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Land Use Sources 20th Century

Land Use Sources Part 1

Twentieth century surveys provide a rich source of information on how land was being used, and often how it had been used in the past. This article covers four such surveys, and starts with those which relate to modern planning regulations.

The roots of these regulations lie deep in the Industrial Revolution. Cheap, unregulated town housing soon turned into slums and this led, belatedly, to various Public Health Acts to ensure healthy housing development in future. These Acts had a major defect, though. They didn't allow a proposed building project to be considered in relation to other development. Planning Law sought to remedy this. Eventually, the early planning laws were consolidated into the 1925 Town Planning Act, but by then many people had moved back to the countryside and were commuting to work. They built their houses so as best to enjoy the rural amenities, while often destroying those amenities for others. So new planning laws were needed, resulting in the Town and Country Planning Act (TCPA) 1932.

The Davidge Report

Local Authorities now had to analyse where and what sort of development was likely to spread, and the resources available to sustain it - water, sanitation, transport and other essential or desirable facilities; and the whole exercise was to be publicly funded. Bedfordshire County Council published a Regional Planning Report in 1937, written by W.R.Davidge, an independent town planning consultant. This book covered everything from topography and geology to open spaces, utility supplies and mineral workings, and offered recommendations on Bedfordshire's future.

There is a hardback copy of the book on the searchroom shelves at
reference 120. It's full of useful diagrams, plans and photographs. Did you know, for instance, that in 1937 only 34 of Bedfordshire's 120 parishes had sewers and very few areas had piped water, yet most of the county had an electricity supply? The book supplies full details in an interesting and easy-to-read style.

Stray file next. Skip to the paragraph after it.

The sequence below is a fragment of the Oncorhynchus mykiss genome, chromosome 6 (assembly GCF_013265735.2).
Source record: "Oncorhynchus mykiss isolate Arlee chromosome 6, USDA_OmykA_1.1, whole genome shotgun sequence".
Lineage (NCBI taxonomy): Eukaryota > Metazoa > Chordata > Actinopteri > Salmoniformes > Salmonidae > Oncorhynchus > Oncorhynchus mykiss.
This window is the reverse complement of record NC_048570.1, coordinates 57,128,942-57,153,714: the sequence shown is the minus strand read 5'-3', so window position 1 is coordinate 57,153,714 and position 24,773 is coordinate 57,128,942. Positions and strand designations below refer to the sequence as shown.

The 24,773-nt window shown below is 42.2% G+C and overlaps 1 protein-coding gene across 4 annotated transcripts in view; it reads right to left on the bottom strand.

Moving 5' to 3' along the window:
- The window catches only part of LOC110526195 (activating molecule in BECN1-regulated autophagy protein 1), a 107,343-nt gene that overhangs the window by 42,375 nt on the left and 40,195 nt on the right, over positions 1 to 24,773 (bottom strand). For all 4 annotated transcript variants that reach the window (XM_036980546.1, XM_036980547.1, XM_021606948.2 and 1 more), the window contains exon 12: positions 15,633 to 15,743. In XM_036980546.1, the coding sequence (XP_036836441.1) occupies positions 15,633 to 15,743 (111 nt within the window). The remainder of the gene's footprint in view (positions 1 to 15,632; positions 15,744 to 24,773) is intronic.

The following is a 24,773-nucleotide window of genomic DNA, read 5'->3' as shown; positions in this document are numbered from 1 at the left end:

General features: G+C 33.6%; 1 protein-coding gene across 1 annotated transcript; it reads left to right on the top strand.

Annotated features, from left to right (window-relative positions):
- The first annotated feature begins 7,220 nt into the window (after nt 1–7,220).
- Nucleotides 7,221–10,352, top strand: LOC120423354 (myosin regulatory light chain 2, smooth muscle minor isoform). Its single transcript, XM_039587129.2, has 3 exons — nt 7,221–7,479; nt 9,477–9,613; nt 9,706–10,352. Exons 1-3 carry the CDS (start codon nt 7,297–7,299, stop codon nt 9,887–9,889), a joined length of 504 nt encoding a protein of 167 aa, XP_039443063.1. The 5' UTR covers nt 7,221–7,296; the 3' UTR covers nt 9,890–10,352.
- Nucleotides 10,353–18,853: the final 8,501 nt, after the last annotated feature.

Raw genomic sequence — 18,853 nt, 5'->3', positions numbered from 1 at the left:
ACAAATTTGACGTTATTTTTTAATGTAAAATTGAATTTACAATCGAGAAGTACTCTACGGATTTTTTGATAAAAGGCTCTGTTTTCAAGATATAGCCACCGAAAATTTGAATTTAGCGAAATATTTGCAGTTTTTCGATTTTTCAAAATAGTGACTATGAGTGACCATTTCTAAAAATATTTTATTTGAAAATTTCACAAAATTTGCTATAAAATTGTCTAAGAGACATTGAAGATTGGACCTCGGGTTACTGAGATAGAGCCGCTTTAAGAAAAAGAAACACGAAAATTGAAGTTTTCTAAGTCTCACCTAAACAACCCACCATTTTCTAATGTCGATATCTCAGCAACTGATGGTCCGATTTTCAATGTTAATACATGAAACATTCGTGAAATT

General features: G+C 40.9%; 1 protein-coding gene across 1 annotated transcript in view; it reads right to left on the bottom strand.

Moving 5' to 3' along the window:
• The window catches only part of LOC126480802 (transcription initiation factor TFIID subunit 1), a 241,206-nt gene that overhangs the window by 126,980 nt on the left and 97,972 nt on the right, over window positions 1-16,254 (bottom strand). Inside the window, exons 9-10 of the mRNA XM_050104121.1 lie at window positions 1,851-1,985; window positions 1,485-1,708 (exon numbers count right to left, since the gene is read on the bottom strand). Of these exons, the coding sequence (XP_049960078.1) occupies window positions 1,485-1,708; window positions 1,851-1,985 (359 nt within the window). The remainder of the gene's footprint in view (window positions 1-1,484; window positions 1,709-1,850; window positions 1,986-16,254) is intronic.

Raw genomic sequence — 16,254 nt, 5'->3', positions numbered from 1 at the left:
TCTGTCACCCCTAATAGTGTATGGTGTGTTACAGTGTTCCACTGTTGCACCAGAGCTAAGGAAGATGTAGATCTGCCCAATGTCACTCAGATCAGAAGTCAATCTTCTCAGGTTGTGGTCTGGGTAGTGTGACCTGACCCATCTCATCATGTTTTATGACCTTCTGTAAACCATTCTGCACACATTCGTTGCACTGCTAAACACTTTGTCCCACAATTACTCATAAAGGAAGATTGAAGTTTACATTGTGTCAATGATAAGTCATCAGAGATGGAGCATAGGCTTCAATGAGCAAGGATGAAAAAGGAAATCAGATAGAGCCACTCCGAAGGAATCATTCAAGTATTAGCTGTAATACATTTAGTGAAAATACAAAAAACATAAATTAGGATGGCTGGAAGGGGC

World War II interrupted any follow-up to this work, so in 1947 a new, strengthened, TCPA was passed, which obliged every planning authority to prepare a Development and Structure Plan.

Development Plan Maps

This is where things get most interesting for the researcher. At last a series of land use surveys was carried out in Bedfordshire, from 1947 to 1952, which recorded absolutely everything on the ground from old turnpike roads and mineral workings to industrial premises and residential land. For rural areas, they included statistics like the number of food shops, doctors' surgeries and Post Offices available. Hundreds of these working survey maps have survived and are deposited with the Archives Service. Every town and parish is covered.
With the surveys complete, the County Council produced its Development Plan, with reports and new maps which summarised the survey information:

County Maps - annotated to show, for instance, main traffic routes, location of schools, industrial areas, areas of outstanding natural beauty.

Town Maps - for Ampthill & Flitwick; Bedford; Biggleswade; Leighton Buzzard and Linslade; Luton & Dunstable; and Sandy. These identified everything from industrial premises and shops to ancient monuments and tree preservation orders, using colour codes. They were constantly updated.